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Essay | The Diary of Samuel Pepys

This student essay consists of approximately 1 page of analysis of The Diary of Samuel Pepys.
This section contains 249 words
(approx. 1 page at 300 words per page)

The Diary of Samuel Pepys

Summary: A brief overview of the famous diary Samuel Pepys kept during his life in 17th century England.
No one ever notices how interesting the human life is until someone writes about their own. Samuel Pepys was famous in life mostly due to the diary he kept. His diary was nothing extraordinary. It was just a basic diary of his happenings for the day. Yet his diary was very interesting to many people. His diary could be compared to our modern day soap operas.

Samuel Pepys was born in Salisbury Court, London, on February 23, 1633. He was the son of John and Margaret Kite Pepys. He had a great deal of schooling including Huntingdon and St. Paul's Schools as well as Magdalene college in Cambridge. He was married on December 1, 1655 to Elizabeth St. Michael.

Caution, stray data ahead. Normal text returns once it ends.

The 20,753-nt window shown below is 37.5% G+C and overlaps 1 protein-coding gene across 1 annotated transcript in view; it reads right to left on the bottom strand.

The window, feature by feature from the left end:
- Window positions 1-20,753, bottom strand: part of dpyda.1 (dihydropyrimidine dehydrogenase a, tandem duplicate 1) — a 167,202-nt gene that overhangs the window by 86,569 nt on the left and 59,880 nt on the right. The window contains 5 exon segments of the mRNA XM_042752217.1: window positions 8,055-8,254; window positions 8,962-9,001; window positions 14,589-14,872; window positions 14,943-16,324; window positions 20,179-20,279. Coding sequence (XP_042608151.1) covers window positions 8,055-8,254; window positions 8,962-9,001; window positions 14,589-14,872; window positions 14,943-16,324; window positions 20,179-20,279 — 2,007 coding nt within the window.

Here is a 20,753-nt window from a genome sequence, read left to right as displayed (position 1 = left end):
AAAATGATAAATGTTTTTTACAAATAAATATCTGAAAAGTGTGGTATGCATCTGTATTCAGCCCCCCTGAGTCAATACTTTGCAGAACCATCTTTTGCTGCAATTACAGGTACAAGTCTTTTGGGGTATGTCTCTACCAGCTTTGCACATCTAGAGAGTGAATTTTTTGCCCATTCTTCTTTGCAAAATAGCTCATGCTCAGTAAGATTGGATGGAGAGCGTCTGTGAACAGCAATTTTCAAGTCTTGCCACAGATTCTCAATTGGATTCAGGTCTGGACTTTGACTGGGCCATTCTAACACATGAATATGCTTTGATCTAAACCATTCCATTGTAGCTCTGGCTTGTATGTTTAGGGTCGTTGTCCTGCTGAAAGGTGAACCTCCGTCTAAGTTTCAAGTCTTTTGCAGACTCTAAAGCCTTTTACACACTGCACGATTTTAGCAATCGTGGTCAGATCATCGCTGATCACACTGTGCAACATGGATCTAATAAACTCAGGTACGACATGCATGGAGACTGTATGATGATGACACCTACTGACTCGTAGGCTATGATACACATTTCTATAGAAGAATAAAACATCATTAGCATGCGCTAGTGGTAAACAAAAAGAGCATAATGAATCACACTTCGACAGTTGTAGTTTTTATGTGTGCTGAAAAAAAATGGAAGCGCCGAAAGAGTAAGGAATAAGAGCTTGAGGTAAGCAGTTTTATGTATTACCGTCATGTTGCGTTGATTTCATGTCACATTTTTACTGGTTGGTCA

His famous diary began on January 1, 1660 while he resided at Axe Yard. He went through many jobs and many events in London's history. He survived the Great Fire of London and the Great Plague. His diary entries often talked of his affairs, his drinking, and his work. His diary ended May 31, 1669, due to his poor eyesight. Shortly after that, on November 10, 1669, his wife died.

Samuel continued life as usual. Then in 1689, he ended his official career as Secretary of the Navy. He was committed to Gatehouse in June and then released in July. He retired to William Hewer's House at Clapham. He died two years later on May 26, 1703, at Clapham. His body was laid to rest in St. Olave's Church, Hart Street, London.

This section contains 249 words
(approx. 1 page at 300 words per page)
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